ICU Reports More Likely to be Reported as Serious Events
Patients in intensive care units (ICUs) may be more likely than non-ICU patients to be injured by adverse events. The procedures performed on critically ill patients and the quantity and type of drugs used in their care may also increase their risk relative to non-ICU patients.1
An analysis of one year’s data from seven Australian ICUs collected 536 reports, identifying 610 incidents, that reduced or could have reduced the “safety margin” for the patient (i.e., it included near misses and no-harm events).2 A recent one-year observational study estimated the rate of adverse events in the ICU as 80.5 per 1,000 patient days.3 Another study reported a rate of 89 events per 1,000 ICU days, including near misses as well as harmful events.4 In terms of errors (as distinct from adverse events) a study of a single university-based medical-surgical ICU estimated an error rate of 1.7 per patient day.5
An analysis of reports submitted to PA-PSRS supports the hypothesis that ICU patients may have an increased risk of injury from adverse events. Among reports from hospitals, reports involving the ICU were about 20% more likely to be identified as Serious Events* than those that did not involve the ICU. As shown in Figure 1, reports of Adverse Drug Reactions† were 2.4 times as likely to be identified as Serious Events if they involved the ICU. Reports of Medication Errors and Complications of Procedures, Treatments, and Tests were 88% and 19% more likely to be Serious Events, respectively.
During the first year of mandatory reporting, Pennsylvania hospitals submitted 11,959 reports identified as occurring in the ICU (or 17.7 reports per 1,000 ICU patient days‡). Of those reports, 5.4% were Serious Events, a significantly greater proportion than that from non-ICU areas.§ Reports involving the ICU accounted for 8.5% of all reports submitted by hospitals. Figure 2 presents the number of reports from ICU and non-ICU areas by Event Type in terms of the number of patient days.
Table 1 presents the most frequently cited contributing factors in ICU-related reports providing detailed causative information. Factors shown on this table are those with at least a 1-in-10 likelihood of being cited as a contributing factor in the set of analyzed reports. All of the contributing factors shown related to staff, team, environment, and organizational factors were significantly more likely to be reported in ICU-related reports than from other reports from hospitals. Patient compliance and patient understanding were significantly less likely to be cited as a contributing factor in ICU-related reports.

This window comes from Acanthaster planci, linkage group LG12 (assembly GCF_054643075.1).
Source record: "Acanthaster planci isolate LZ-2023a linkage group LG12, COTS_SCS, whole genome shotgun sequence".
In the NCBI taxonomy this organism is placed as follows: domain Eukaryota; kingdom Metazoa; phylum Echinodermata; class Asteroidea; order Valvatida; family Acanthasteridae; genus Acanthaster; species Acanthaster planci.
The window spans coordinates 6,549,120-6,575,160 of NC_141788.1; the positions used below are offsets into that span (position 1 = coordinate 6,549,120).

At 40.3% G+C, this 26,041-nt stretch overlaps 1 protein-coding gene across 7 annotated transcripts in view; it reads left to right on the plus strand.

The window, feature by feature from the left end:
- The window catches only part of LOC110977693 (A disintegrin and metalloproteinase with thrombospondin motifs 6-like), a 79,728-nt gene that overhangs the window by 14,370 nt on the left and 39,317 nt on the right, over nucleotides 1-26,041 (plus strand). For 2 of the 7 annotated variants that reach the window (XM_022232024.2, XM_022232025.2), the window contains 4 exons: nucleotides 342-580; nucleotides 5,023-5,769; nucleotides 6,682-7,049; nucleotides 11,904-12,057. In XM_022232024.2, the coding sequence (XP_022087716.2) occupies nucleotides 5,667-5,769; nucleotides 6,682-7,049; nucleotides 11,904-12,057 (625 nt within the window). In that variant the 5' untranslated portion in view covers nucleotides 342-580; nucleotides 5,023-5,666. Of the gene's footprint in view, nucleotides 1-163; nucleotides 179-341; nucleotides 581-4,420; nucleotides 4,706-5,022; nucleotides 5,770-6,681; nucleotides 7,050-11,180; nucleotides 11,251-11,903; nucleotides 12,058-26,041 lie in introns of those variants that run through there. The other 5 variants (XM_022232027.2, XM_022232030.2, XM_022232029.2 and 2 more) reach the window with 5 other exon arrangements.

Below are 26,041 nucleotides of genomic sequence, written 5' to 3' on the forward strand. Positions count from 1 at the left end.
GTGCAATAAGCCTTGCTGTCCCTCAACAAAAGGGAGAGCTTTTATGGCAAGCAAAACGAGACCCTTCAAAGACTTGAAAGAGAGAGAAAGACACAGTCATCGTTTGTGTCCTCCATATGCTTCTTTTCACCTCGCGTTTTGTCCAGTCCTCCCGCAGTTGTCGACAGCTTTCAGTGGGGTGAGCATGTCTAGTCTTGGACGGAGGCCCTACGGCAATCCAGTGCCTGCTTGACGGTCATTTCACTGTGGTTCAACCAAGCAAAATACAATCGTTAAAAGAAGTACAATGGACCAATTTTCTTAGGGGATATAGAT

* Relative Risk Ration was 1.205 (95% C.I.: 1.113, 1.305). For readers who may not be familiar with the statutory definitionss, PA-PSRS staff receives two types of reports: Serious Events (similar to "adverse events") and Incidents (similar to "near misses" and "no-harm events").
† The World Health Organization (WHO) defines Adverse Drug Reaction (ADR) as "Any response to a drug which is noxious and unintended, and which occurs at doeses normally used in man for prophylaxis, diagnosis, or therapy of disease, or for the modification of physiological function." Source: WHO. Requirements for adverse reaction reporting. Geneva, Switzerland: WHO; 1975.
‡ Based on data Pennsylvania Department of Health, Bureau of Health Statistics and Research. Hospital and ambulatory surgery center data, standard output reports 2003-2004, Report 2A, Inpatient hospital unit data by facility and county. Reporting period: July 1, 2003, through June 30, 2004. Accessed 15 Aug 2005. Available online at www.health.state.pa.us.
§ Based on a CHI square test of significance (p<0.05).
- Cullen DJ, Sweitzer BJ, Bates DW, et al. Preventable adverse drug events in hospitalized patients: a comparative study of intensive care units and general care units. Crit Care Med. 1997 Aug;25(8):1289-97.
- Beckmann U, Baldwin I, Hart GK, Runciman WB. The Australian incident monitoring study in intensive care (AIMS-ICU). An analysis of the first year of reporting. Anaesth Intensive Care. 1996 Jun;24(3):311-3.
- Rothschild JM, Landrigan CP, Cronin JW, et al. The critical care safety study: the incidence and nature of adverse events and serious medical errors in intensive care. Crit Care Med. 2005 Aug;33(8):1694-1700.
- Osmon S, Harris CB, Dunagan WC. Crit Care Med. Reporting of medical errors: An intensive care unit experience. 2004 Mar; 32(3):727-33.
- Donchin Y, Gopher D, Olin M, et al. A look into the nature and causes of human errors in the intensive care unit. Crit Care Med. 1995;23;294-300.